Dynamic Tag Management Review 2 of 5
Dynamic Tag Management Review: "Easy to Use, Great Version Control" Tag Management by AdobeUnspecified8.740101
Gitai Ben-Ammi profile photo
August 11, 2017

Dynamic Tag Management Review: "Easy to Use, Great Version Control"

Score 9 out of 101
Vetted Review
Verified User
Review Source

Overall Satisfaction with Dynamic Tag Management by Adobe

This is our primary tag management system. It is implemented on all marketing properties across our company. In addition to using this to deploy Adobe Marketing products such as Adobe Analytics, Adobe Target, and Adobe Media Optimizer, we use this tool to deploy pixels and other scripts. The ease of Adobe implementation is a huge factor, but as with all tag management systems, it's incredibly valuable to be able to deploy pixels and scripts without requiring developer assistance.
  • Rules: There are a wide variety of native triggers that are included for both plain vanilla HTML and single page applications that allow for many specific combinations of triggers.
  • QA: The plugin that allows for QA within the console makes it easy to tell if a rule is firing or not without the creation of a separate environment.
  • Version Control: It is mercifully simple to roll back to an earlier version if something goes awry. Remember, no matter how good your QA, something will eventually slip through. It's much better to be able to roll back with a couple clicks.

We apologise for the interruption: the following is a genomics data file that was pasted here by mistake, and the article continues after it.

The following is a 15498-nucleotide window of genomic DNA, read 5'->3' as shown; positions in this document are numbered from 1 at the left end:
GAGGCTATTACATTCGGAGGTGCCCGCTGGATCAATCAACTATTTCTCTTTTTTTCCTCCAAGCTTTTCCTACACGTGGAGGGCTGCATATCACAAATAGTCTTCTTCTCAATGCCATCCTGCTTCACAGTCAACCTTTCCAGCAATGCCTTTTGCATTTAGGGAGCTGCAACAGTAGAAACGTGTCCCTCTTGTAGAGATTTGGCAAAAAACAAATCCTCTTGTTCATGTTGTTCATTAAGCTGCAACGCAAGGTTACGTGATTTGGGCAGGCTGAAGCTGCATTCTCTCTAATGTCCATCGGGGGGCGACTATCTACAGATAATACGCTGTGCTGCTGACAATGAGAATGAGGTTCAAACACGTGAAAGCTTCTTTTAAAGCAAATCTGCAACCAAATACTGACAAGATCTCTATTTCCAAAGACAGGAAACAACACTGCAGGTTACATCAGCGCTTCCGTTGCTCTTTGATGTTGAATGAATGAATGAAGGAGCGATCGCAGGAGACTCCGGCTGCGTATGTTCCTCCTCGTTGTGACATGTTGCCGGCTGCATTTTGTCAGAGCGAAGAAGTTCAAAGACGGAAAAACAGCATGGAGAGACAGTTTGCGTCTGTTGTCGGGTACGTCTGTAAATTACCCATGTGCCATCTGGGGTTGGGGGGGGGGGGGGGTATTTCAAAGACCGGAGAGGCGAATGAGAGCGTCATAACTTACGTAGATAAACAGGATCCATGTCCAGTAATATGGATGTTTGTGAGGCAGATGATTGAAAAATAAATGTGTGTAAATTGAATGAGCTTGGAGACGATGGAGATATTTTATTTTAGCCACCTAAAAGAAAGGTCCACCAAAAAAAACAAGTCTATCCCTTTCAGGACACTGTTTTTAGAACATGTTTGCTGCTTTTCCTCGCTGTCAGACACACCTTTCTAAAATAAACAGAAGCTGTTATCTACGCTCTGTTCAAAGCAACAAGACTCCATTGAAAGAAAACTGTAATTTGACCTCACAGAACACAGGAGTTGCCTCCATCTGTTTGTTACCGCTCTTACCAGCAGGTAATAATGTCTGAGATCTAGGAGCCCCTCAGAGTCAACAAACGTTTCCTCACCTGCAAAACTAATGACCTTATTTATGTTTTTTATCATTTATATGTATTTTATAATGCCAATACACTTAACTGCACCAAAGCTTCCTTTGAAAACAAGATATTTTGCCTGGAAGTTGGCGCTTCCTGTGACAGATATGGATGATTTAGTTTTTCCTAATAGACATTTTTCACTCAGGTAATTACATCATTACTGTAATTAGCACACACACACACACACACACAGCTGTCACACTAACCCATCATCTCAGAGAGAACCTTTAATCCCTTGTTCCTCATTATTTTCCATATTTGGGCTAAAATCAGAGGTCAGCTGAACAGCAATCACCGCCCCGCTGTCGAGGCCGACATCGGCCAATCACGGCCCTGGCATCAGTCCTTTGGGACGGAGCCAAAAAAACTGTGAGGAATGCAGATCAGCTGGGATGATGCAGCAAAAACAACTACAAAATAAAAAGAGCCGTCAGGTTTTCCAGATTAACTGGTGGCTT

• Single Page Applications: While it's greatly improved over the years, being able to accurately target certain actions on single page applications. In particular, applications built on React are difficult. The addition of a hash change trigger was quite useful, but more is definitely needed.
  • Data Elements: Great new tool, but I need it to be easier to create. I'm not an inherently technical individual, and the main benefit of tag management is reducing the need for technical people.
  • The key factor is that my devs are not tied up with petty things like adding JS or advertising pixels. Simple work like that can be handled by me while they work on feature development.
  • Release cycle is much shorter when a dev is needed, say for a direct call rule that involves JS being written. We don't have to go through the normal release cycle and can do it on an ad hoc basis without all the rigmarole of a hot fix.
The one thing GTM has over DTM is that there are a bunch of hosted pixels by companies like Facebook. Otherwise, it's incredibly inferior. The DTM UI is easier, more intuitive, and more comprehensible. Debugging is easier as well, and the triggers are better defined in DTM. Version control is far superior and it's so easy to tell what tags are firing and when. I went from DTM to GTM when switching jobs and was so relieved when my new company made the switch to DTM. I'm much happier and it's much easier now.
If you're on the Adobe stack at all, you absolutely need DTM. It will make your life infinitely easier. It's so simple to update your Adobe Analytics code and have version control, and when we implemented Adobe Target, it took literally less than 15 minutes for me to do. I also think it's significantly simpler than Google Tag Manager. I went through all manner of difficulty when implementing tags on that and have not had similar problems on DTM. If you're frequently placing pixels, it's a great tool that will speed their deployment.

The only situation in which I think a tag manager is not appropriate is if you have a dev with too much time on their hands. Otherwise, get a TMS and get DTM.

Dynamic Tag Management Feature Ratings

Tag variable mapping
Ease of writing custom tags
Rules-driven tag execution
Tag performance monitoring
Improved page load times
Mobile app tagging
Not Rated
Event tracking
Not Rated
Mobile event tracking
Not Rated
Data distribution management
Not Rated
Universal data layer
Not Rated
Automated error checking
Not Rated
Role-based user permissions